The German OEL for ε-caprolactam is in agreement with the threshold limit value (TLV-TWA) of 5mg/m3 for an inhalable aerosol and vapor recommended by the American Conference of Governmental Industrial Hygienists (ACGIH, 2003). This value should sufficiently protect against mucous membrane, respiratory tract, and dermal irritation. The TLV justification is taking into account the 90-day inhalation study in rats (Reinhold et al., 1997), although the ACGIH proclaims that there are no specific data on which to base a TLV-STEL. 

 

In subchronic feeding studies with rats, kidney toxicity characterized by hyaline-droplet degeneration was identified in male animals (TNO, 1970/1971). The only systemic effect reported for female rats was a mild increase in relative liver weights in the highest tested dose group (14% at the most in female Sprague-Dawley rats at 704 mg/kg bw). Chronic progressive nephropathy can occur in rat strains commonly used in toxicology studies, exhibiting a male predisposition. This rat specific observation is well characterized (Hard and Khan, Tox.Path., 32,171-180, 2004) and for chemicals exacerbating chronic progressive nephropathy the rat is apparently not the ideal animal species to finally address systemic toxicity. Therefore the biological relevance and the adverse character of the mild liver weight increase in females is arguable since additionally no such effect was identified in a subchronic dog study (at albeit lower concentrations of 341 mg/kg bw/day; Hazelton, 1980). (NOEL female rats 342 mg/kg bw, NOAEL dogs 341 mg/kg bw).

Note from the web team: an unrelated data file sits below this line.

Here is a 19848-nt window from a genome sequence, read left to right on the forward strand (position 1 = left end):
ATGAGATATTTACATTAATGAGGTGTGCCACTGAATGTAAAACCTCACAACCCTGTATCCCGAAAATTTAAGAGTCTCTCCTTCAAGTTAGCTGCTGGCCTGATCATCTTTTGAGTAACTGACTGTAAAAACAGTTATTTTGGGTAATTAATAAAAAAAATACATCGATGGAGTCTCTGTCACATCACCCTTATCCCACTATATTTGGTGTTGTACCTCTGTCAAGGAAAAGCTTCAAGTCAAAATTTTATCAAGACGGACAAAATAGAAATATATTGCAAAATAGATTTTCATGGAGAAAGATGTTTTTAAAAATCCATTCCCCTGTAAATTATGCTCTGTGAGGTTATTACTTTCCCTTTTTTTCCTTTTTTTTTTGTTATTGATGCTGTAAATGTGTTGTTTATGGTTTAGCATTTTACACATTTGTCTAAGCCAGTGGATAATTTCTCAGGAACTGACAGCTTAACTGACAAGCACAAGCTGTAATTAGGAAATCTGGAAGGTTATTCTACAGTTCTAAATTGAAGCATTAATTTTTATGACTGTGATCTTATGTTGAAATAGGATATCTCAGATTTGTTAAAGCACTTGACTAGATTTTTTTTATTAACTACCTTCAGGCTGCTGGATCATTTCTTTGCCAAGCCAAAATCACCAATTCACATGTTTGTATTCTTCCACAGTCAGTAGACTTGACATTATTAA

No reliable human data is available for the oral exposure route.

 

  

Details:

The following DNELs / DMELs were not derived:

  • Dermal exposure: Skin and eye irritation is the leading acute effect and no signs of systemic toxicity were observed at the acute limit dose of 2000 mg/kg bw. Since no quantitative dose descriptor can be derived for skin irritation, the risk assessment has to be performed in a qualitative manner. In absence of adverse systemic effects (see below) the derivation of a DNELs for dermal exposure would be misleading. In this context, protection from irritation is protecting from any kind of potential systemic toxicity on the dermal route of exposure.
  • Systemic effects – inhalation exposure: Both OEL-values (MAK and TLV) were based on transient signs of respiratory tract irritation observed in humans. Following single or repeated inhalation exposure/s to irritating concentrations of caprolactam, neither from human experience nor in animal studies, signs of adverse systemic toxicity were reported. Inhalative uptake of even higher concentrations is limited by the irritant potential of caprolactam to the eyes and the respiratory tract. Furthermore subchronic and chronic oral animal assays in rodents and dogs did not demonstrate the existence of an adverse systemic effect or a carcinogenic potential of caprolactam.

Acute/short-term exposure – systemic effects – dermal DNEL

Not quantifiable; see above

 

Acute/short-term exposure – systemic effects – inhalation DNEL

Not quantifiable; see above

 

Acute/short-term exposure – systemic effects – oral DNEL

Not quantifiable; see above

 

Acute/short-term exposure – local effects – dermal DNEL

Not quantifiable; see above

 

Acute/short-term exposure – local effects – inhalation DNEL

Extrapolating from worker to general population:

MAK-value 10mg/m3

/ 2       (for a higher intraspecies varioation in the general population,

ECHA Guidance - chapter R.8).